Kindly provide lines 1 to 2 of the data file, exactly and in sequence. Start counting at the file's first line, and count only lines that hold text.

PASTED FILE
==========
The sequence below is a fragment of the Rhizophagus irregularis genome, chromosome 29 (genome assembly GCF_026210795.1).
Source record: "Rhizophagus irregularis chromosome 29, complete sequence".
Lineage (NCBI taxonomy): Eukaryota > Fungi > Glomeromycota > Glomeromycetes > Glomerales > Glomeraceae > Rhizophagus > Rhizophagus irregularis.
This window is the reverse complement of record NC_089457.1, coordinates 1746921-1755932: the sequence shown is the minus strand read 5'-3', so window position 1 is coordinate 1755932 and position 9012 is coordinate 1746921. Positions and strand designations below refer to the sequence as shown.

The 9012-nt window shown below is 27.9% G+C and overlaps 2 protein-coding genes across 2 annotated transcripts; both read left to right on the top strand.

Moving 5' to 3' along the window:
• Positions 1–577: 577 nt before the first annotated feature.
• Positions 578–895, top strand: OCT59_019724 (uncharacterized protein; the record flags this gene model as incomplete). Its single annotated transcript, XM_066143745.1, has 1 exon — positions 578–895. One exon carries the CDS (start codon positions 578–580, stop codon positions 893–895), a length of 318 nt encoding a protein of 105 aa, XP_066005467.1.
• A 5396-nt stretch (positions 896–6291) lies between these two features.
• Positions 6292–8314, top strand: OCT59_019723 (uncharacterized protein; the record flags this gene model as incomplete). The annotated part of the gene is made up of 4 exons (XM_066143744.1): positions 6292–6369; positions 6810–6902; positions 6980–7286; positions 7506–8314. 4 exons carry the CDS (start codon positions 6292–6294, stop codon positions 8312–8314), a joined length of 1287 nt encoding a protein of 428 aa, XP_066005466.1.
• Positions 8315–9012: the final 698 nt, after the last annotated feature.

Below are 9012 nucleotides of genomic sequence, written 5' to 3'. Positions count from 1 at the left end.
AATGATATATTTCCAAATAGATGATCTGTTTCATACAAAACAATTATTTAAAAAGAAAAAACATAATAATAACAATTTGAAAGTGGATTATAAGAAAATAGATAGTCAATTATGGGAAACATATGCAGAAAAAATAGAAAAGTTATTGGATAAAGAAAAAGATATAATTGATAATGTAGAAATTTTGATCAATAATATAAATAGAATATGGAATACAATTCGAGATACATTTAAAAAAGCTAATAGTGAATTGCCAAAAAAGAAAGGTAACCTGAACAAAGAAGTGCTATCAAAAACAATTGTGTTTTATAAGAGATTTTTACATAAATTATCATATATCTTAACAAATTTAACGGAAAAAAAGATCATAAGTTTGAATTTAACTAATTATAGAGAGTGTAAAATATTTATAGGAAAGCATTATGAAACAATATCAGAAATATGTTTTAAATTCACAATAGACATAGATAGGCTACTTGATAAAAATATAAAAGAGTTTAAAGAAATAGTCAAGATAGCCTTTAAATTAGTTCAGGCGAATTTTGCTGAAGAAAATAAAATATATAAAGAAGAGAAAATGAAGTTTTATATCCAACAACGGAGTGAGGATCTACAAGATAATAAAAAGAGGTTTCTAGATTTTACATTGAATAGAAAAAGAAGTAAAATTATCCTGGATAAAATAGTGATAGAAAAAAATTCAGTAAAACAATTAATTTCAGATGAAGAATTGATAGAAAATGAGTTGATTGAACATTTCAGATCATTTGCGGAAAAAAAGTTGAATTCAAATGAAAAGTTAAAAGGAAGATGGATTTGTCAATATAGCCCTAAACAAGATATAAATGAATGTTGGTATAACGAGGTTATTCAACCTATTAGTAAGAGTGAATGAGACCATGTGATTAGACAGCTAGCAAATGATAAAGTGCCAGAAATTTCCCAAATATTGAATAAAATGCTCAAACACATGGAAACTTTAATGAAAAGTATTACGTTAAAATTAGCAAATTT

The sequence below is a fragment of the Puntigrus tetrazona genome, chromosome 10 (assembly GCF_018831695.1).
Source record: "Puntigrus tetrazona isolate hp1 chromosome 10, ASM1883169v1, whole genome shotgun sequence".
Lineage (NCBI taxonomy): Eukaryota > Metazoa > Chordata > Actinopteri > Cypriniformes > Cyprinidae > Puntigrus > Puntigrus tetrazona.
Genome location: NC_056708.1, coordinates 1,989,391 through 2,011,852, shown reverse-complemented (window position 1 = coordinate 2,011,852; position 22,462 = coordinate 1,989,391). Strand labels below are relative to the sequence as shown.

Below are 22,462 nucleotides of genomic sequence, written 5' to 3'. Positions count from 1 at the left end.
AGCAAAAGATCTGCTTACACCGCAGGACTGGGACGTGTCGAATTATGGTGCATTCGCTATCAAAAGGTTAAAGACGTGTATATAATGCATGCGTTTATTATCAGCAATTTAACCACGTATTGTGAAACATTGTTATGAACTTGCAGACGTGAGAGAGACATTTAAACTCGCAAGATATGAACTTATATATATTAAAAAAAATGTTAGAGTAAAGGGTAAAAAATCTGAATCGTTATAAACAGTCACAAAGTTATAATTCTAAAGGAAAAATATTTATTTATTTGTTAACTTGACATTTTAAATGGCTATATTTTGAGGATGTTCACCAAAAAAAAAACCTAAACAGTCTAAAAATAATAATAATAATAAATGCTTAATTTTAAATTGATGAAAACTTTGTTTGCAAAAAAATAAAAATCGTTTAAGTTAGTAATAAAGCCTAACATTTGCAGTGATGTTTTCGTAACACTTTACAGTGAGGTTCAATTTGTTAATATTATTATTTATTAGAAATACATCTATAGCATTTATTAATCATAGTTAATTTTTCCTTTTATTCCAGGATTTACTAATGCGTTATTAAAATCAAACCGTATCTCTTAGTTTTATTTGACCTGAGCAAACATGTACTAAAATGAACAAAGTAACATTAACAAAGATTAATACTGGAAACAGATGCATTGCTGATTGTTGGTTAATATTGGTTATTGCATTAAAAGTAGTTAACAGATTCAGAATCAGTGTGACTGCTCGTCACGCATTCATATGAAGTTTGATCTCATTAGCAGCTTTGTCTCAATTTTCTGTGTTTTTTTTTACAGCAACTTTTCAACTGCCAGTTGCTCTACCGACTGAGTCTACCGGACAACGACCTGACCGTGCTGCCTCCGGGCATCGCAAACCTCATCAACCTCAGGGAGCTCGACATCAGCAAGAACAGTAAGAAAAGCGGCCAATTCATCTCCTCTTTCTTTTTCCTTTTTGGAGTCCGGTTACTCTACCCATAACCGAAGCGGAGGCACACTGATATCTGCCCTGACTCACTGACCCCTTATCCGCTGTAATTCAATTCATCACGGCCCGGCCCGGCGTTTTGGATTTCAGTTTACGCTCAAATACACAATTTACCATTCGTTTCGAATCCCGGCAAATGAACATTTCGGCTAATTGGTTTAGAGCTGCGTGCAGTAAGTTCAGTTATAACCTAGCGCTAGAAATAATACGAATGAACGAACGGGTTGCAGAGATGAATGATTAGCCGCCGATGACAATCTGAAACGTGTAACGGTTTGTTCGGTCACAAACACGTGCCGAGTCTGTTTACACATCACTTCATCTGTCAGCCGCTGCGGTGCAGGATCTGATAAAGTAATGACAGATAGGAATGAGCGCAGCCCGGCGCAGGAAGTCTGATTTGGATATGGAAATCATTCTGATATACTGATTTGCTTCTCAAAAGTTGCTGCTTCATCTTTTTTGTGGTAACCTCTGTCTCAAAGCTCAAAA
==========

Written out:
The sequence below is a fragment of the Rhizophagus irregularis genome, chromosome 29 (genome assembly GCF_026210795.1).
Source record: "Rhizophagus irregularis chromosome 29, complete sequence".